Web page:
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CDC Finds 12 People Sickened by Stem Cell Provider

Blood sample tubes

(CDC.gov)

23 Dec. 2018. Following up on our story in Science & Enterprise on Thursday, Centers for Disease Control and Prevention, or CDC, issued a report on a provider of stem cell therapies indicating 12 people in 3 states were infected with bacteria from that company’s treatments. CDC issued its reported the next day, 21 December.

Last Thursday, the U.S. Food and Drug Administration took action against the company GeneTech in San Diego, a provider of stem cell treatments from umbilical cord blood. The agency sent a warning letter to GeneTech, citing the company for 19 different violations that range from marketing unapproved treatments and misrepresenting health claims to not meeting specified biological product manufacturing standards. In October, after an inspection by FDA, GeneTech and its distributor Liveyon LLC in Irvine, California recalled products in one of GeneTech’s cord blood stem cell lines.

The CDC’s report indicates 12 patients in Texas, Florida, and Arizona reported infections from GeneTech’s products, and distributed by Liveyon to stem cell clinics. The findings show blood stream infections from Enterobacter cloacae and Citrobacter freundii bacteria were found, while Escherichia coliEnterococcus faecalis, and Proteus mirabilis infections in patient’s joints were also discovered. The report points out that FDA approved umbilical cord stem cells only for specific blood and immune system regeneration therapies.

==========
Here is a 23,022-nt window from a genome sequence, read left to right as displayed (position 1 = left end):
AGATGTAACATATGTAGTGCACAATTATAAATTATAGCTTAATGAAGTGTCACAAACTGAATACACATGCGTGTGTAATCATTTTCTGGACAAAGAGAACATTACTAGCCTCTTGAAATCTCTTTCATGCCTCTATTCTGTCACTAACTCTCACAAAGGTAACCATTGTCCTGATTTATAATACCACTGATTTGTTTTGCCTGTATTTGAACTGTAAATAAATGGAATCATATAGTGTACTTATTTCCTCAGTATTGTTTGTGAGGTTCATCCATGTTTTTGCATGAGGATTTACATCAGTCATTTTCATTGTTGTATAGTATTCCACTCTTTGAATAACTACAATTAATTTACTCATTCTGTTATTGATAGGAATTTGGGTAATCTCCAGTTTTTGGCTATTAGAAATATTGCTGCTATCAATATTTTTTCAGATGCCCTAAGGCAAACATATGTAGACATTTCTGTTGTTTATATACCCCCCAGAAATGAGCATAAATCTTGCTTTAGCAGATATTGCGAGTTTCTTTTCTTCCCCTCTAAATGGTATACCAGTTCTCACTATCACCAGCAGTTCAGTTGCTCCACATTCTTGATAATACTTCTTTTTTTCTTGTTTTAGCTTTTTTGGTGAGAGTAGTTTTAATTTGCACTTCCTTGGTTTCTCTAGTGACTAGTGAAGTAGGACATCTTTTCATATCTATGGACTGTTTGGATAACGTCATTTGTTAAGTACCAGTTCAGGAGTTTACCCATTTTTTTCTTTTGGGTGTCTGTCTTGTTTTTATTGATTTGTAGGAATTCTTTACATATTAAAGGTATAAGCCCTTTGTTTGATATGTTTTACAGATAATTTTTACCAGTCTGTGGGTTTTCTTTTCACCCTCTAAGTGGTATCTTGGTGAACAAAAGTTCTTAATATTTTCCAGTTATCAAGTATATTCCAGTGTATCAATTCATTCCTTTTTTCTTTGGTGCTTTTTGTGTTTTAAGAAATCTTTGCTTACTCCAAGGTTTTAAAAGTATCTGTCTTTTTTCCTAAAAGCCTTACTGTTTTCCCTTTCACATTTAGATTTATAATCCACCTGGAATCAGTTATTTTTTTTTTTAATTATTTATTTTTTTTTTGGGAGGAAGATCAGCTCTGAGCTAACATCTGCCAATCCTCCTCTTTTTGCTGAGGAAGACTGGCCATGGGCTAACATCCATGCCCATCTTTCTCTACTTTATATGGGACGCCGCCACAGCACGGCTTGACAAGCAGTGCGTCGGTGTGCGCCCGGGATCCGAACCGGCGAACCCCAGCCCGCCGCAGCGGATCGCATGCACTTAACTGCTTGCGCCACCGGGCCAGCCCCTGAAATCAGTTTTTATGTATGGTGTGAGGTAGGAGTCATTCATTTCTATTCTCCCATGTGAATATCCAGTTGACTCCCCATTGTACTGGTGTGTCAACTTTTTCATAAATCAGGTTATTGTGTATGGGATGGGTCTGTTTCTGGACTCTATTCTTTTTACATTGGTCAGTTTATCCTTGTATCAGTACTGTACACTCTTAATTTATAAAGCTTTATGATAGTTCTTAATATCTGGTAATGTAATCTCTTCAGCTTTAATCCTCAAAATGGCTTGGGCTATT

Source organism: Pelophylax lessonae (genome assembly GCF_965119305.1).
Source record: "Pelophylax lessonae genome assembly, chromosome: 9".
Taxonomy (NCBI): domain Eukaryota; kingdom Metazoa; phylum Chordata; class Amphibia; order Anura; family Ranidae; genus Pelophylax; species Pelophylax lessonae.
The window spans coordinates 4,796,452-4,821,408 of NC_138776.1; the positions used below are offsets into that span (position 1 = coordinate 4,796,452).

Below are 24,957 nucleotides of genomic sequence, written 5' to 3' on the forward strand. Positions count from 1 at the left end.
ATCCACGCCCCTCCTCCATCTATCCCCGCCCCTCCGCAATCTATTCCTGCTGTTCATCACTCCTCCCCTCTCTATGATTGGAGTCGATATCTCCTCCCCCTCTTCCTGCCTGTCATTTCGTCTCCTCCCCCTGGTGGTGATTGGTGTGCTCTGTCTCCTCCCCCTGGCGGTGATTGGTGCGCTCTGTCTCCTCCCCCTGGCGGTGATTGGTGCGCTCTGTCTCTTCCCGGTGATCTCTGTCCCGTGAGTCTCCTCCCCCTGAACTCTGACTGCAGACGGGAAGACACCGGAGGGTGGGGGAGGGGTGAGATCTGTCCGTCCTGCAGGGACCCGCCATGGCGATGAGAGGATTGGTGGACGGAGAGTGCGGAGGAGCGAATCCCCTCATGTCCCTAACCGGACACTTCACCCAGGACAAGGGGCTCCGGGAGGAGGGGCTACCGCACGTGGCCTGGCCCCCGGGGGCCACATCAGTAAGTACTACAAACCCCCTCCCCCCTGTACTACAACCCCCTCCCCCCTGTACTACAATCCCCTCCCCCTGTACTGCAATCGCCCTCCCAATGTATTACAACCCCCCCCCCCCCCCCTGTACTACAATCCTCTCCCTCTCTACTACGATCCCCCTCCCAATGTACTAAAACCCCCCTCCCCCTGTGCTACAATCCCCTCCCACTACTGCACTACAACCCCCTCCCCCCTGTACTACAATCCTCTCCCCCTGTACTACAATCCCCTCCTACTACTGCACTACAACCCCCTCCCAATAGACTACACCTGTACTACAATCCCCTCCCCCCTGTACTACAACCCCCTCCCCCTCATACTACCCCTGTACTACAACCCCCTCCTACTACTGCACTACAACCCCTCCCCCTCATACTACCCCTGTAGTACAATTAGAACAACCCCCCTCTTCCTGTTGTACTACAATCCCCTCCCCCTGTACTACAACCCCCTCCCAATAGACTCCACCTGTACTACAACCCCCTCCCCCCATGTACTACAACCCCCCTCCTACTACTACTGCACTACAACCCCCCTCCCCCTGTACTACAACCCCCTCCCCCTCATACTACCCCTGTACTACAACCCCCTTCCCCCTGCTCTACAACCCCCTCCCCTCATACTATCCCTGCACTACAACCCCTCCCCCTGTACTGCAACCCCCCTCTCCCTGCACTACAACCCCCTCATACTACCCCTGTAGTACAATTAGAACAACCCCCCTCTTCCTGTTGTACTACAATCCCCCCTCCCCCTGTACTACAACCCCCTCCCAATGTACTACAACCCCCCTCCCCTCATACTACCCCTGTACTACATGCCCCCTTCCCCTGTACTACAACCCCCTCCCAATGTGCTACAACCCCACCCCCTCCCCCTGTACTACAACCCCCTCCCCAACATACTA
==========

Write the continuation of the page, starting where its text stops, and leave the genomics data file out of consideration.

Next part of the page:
The CDC report authors also say …

[M]any companies, clinics, and clinicians continue to market products from various sources as treatment for orthopedic, neurologic, and rheumatologic conditions without FDA approval. Such clinics and providers operate in outpatient settings, which often have less robust oversight of infection control measures, including injection safety and medication preparation, potentially amplifying risk to patients.

Many of today’s advances in regenerative medicine are based on stem cells, derived in many cases from an individual’s own precursor cells in bone marrow, body fat, or skin. But as we’ve also reported in Science & Enterprise, many unlicensed or loosely-regulated clinics promising miracle results from stem cell treatments popped up around the country, and even market their services through the U.S. government’s clinical trials database and use crowdfunding sites like GoFundMe to finance their work.

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